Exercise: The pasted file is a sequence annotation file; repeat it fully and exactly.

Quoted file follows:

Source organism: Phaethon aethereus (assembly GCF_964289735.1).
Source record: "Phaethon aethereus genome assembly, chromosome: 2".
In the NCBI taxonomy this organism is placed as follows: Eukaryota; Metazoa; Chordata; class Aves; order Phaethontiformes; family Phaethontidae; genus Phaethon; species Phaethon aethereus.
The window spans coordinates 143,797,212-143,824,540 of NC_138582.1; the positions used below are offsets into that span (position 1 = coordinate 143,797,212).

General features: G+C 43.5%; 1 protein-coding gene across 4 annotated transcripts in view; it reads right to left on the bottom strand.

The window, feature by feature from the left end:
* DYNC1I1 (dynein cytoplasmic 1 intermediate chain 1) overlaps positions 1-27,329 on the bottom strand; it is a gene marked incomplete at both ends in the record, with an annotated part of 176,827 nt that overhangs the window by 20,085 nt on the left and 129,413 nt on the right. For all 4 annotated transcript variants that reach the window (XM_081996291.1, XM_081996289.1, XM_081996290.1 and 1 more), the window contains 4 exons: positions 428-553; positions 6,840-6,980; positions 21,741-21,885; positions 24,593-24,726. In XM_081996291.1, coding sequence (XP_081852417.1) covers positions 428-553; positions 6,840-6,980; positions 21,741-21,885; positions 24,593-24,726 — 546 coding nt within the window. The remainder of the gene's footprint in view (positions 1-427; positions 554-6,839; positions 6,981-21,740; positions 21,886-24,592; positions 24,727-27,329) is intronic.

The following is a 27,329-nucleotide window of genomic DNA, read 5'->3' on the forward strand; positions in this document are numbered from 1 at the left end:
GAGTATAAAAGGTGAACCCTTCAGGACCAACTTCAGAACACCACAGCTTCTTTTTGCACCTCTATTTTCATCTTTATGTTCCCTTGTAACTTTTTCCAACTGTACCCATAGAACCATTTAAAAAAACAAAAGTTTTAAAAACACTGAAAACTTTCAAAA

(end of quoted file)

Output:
Source organism: Phaethon aethereus (assembly GCF_964289735.1).
Source record: "Phaethon aethereus genome assembly, chromosome: 2".
In the NCBI taxonomy this organism is placed as follows: Eukaryota; Metazoa; Chordata; class Aves; order Phaethontiformes; family Phaethontidae; genus Phaethon; species Phaethon aethereus.
The window spans coordinates 143,797,212-143,824,540 of NC_138582.1; the positions used below are offsets into that span (position 1 = coordinate 143,797,212).

General features: G+C 43.5%; 1 protein-coding gene across 4 annotated transcripts in view; it reads right to left on the bottom strand.

The window, feature by feature from the left end:
* DYNC1I1 (dynein cytoplasmic 1 intermediate chain 1) overlaps positions 1-27,329 on the bottom strand; it is a gene marked incomplete at both ends in the record, with an annotated part of 176,827 nt that overhangs the window by 20,085 nt on the left and 129,413 nt on the right. For all 4 annotated transcript variants that reach the window (XM_081996291.1, XM_081996289.1, XM_081996290.1 and 1 more), the window contains 4 exons: positions 428-553; positions 6,840-6,980; positions 21,741-21,885; positions 24,593-24,726. In XM_081996291.1, coding sequence (XP_081852417.1) covers positions 428-553; positions 6,840-6,980; positions 21,741-21,885; positions 24,593-24,726 — 546 coding nt within the window. The remainder of the gene's footprint in view (positions 1-427; positions 554-6,839; positions 6,981-21,740; positions 21,886-24,592; positions 24,727-27,329) is intronic.

The following is a 27,329-nucleotide window of genomic DNA, read 5'->3' on the forward strand; positions in this document are numbered from 1 at the left end:
GAGTATAAAAGGTGAACCCTTCAGGACCAACTTCAGAACACCACAGCTTCTTTTTGCACCTCTATTTTCATCTTTATGTTCCCTTGTAACTTTTTCCAACTGTACCCATAGAACCATTTAAAAAAACAAAAGTTTTAAAAACACTGAAAACTTTCAAAA